Sorry, didn’t hear that …


by Titus Filio

In this technology- and visual-crazy world where looks are given more value than sound, people care less about developing listening skills. We have speakers’ clubs, reading clubs, or star-gazing societies – groups that develop speaking and seeing – but hardly are there any listening clubs or ‘great ear societies’ in the neighbourhood.
Look around – rather listen around – and you think the world has gone deaf.

We’re not talking here about the hearing impaired but people who have 99 to 100 per cent hearing faculty but are very poor listeners.

‘Mis-hearing’ entire sentences often lead to heated debates among people because of the failure of one, or both, to clearly listen to what the other is saying.

“Where did you save the file?” the boss asks his staff.

“I finished the report yesterday and I am working now on the …” the staff explains.

“I was just asking where you saved the file!” the boss screams.

The message has been lost somewhere. We are busy and often our listening frequencies are turned off.

Meanwhile schools hone students on the ability to read, speak and write. Speaking contests abound, best speakers are awarded, but less emphasis is given to listening.

It is rare to find a ‘listening competition’ although teachers know that listening skills is as powerful as speaking skills. In fact both skills can hardly be separated as the best speakers are often the real best listeners.

Foreign language fluency ratings are usually scored on the S-R-W scale (speak, read and write) and thus one is deemed proficient in a language, say English for example, if he or she can speak, read and write in that language properly.

But can he or she really listen to, and listen in, English?

We all think that we’ll be fine in Australia where English is the official language. But in a county with a thousand-and-more English accents, a great deal of good listening is required.

Employers should put that in their recruitment selection criteria: Candidate must have proven ability to be a good listener.
The average person talks and looks more than twice as much as they listen. Even TV news networks use more graphics and video (including the morbid) to capture audiences maybe because people tend to listen less to news and watch it more.

Didn’t you notice that most people who buy mobile phones focus on design and apps, internet and photo-capture tools, but hardly check on the sound quality of the phone’s reception?

When buying, why is it that we test-drive cars but we don’t ‘test-hear’ mobile phones? Seriously. We rarely see a buyer bringing the mobile phone a kilometre away from the shop and having a shop attendant call that phone for the buyer to hear if the sound quality of the mobile phone is good.

Listening is taking the backseat.

But listening is way beyond the act of mere hearing. Listening is grasping the thought behind what is being said by the other. Listening is understanding. When we miss listening to the important lines, we miss the message entirely and we respond inappropriately.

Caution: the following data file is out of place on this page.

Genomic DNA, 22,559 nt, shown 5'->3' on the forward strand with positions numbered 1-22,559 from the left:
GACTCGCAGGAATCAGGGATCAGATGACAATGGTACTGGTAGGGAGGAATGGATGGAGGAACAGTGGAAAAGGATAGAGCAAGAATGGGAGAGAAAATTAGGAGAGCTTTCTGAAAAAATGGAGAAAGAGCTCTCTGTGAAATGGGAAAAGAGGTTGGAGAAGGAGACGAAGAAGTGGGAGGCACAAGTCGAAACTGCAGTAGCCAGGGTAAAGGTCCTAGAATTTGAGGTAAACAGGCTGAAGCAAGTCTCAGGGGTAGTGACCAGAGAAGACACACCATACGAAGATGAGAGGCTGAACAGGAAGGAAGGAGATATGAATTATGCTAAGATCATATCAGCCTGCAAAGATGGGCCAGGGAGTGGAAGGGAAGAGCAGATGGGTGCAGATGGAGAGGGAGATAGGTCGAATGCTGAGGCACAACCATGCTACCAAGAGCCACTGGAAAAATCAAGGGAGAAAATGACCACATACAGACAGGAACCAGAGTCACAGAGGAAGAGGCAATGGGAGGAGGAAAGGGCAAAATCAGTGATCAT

I never liked ice on my cola whenever I order at a fastfood joint. The thing is they always put too much ice so I would tell an eager fastfood crew “please, no ice on the cola…”

“No problem,” the fastfood crew responds. They work out the order, zoom, zing, bang and when the cola was handed to me – voila! – it was bubbling with ice.

“I just told you I didn’t want ice on the cola,” I wanted to scream.

“Oh, sorry, didn’t hear that.”

Ever encountered someone who forgets using his ears?

“So how was the party?” I asked a friend.

“Oh great, the company just gave me a raise!” came his quick reply.

In such cases, often people’s minds are clouded because they wanted to say something first before listening to the other party.

Medical researchers say it is the daily distractions that make us poor listeners. Here’s what I got from www.healthguidance.org: We are constantly talking. Even when we are listening we are continually chattering in our brain. Formulating an answer, or reacting to what is being said. We all want to talk, but so few wish to listen. We hear what is being said but are we really listening?”

Comments

  1. ma. aleng apao says:

    you are absolutely right…pr0blem is there is no such thing as developing skills in listening..people tend to speak m0re rather than listen much to what is spoken…most often the meaning of what u wanted to say is distorted because one hardly listens..sad but true..

  2. I agree. Listening skills is actually one unit/subject organizations have to teach in Management Training/Course these days that we all need to practice.

    I’ve noticed that since the time society embraced technology, media got aggressive, competitions are created for almost everything and we now have names (or acronyms) for various behaviors, sickness, lifestyle choices and more – our senses are overloaded with information or scenarios that our senses cannot cope as well as it should.

    In an attempt to adapt to our time-poor environment, we also learned to multi-task and gradually adopted “impatience” in our daily routine. And of course, sometimes we are quick to assume what the other party is saying because our pride thinks we have the power and insight to capture their thoughts, actions or feelings straight away.

    No wonder al lot of people are craving to be heard. Well, unless they really do have hearing problem. 🙂

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